Wednesday, October 26, 2005

Exception to the Rule

I shouldn't be surprised by it, really. But I am getting a little annoyed by the media's couching of terms surrounding the battle between the White House and the Senate over the anti-torture ammendment in the recently passed military spending bill. The NY Times headlines the story thusly,
White House Seeks Exception in Abuse Ban
Talk about dancing around the issue. NYT makes it sound like that's a good thing. It would be much more appropriate, if considerably less than unbiased in the eyes of Bush supporters, would be a headline that read something like,
White House Seeks to Extend Detainee Abuse
Because that's what it really about.

As with the Abu Graib debacle, where the administration insisted that abusing prisoners is not an "American value" and that just because we did it doesn't mean we'll do it ... again, the White House will, in this case, insist that they won't actually abuse people but it's just nice to have to option open. Hey, you never know when it might come in handy, like a free safety floating around in the backfield.

In mentioning Abu Graib, I want to reiterate the now rather specious notion that Bush and other administration officials insisted on: torture and abuse are not part of some American value system. Let us ignore whether the rest of the world -- especially the muslim world after the latest atrocity in Afghanistan -- believes Bush when he says such things. Let's pay attention to what White House insistance on getting exceptions to anti-toture laws says about, not only this administration, but our vaunted system of values.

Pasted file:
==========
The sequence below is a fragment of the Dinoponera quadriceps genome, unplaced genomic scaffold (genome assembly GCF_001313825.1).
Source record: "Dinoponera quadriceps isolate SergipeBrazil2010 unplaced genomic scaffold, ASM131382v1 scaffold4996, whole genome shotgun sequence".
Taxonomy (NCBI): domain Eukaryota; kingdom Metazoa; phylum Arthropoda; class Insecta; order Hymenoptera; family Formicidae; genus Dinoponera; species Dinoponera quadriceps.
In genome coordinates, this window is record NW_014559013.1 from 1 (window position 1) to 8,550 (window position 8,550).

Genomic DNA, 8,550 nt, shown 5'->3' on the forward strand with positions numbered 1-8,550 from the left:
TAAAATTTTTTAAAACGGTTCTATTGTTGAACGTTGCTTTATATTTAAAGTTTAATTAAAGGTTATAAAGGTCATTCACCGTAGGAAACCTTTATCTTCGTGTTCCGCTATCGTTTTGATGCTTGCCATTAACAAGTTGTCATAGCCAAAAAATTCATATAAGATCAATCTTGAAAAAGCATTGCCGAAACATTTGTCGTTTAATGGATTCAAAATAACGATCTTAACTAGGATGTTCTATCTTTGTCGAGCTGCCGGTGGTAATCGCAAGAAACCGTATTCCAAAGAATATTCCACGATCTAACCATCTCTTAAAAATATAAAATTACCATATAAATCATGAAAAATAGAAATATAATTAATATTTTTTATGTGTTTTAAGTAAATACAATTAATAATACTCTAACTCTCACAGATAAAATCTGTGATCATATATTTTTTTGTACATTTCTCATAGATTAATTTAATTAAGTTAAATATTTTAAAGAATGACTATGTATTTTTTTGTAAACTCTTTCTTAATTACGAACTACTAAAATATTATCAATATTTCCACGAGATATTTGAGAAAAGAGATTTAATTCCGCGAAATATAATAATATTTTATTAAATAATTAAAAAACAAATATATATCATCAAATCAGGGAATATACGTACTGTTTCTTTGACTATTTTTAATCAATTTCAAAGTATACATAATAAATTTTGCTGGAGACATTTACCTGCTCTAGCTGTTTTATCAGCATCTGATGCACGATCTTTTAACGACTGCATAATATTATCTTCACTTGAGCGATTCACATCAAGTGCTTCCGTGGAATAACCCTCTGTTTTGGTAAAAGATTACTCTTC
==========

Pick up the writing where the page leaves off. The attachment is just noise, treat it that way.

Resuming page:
When Abu Graib first hit the news, Bush defenders laughed about the abuse: why is wasn't abuse at all! Just a laughing good time. As more and more and more news came out that the abuse was widespread, systemic and had resulted in the deaths of many detainees, the rhetoric on the right shifted to defense of the practices on the same grounds the White House used: enemy combatants can be tortured. They're not real soldiers. Have at it! Clearly, these folks didn't seem to possess those American values that George Bush thought Americans must have. Of course, George Bush and the rest of the White House do not express such values either.

This couldn't be better illustrated than by the current disagreement between the Senate and the White House. Bush has threatened to veto the bill -- his first and only veto to date if he uses it here -- if the amendment is not removed or, apparently, if they cannot get some sort of "exception" to the rule. They're really demonstrating to the world the unseemly side of themselves -- many might say that is the only kind of side they have -- by even getting into such an argument. And, of course, the fact that it even is an argument is what I find to be beyond belief.

Frankly, I have no idea why the White House is pursuing this at all. It is serving only make them look like the ruthless, bloodyminded bastards many already think they are. Why pursue it? Does anyone seriously think that the CIA or military intelligence or whatever other black-ops groups are out there will not torture people in far away lands when the mood strikes them? Shit, they're probably doing so right now, somewhere.

So why is the White House assuming the publicly assinine position of "wanting" to retain an ability to officially condone the abuse and torture of detainees? I can't imagine. Apart from displaying abject moral turpitude, it is a political dead-ender. Why even bother? But if we thought the world distrusted us as hypocritical jokers before, well, guess what? We are looking worse to them right now for even having such a debate and, if the Senate backs down, any chance of recovering some of the world's respect will disappear. And, for all intents and purposes, the US will look like some fucking tinpot dictatorship ... with nukes.


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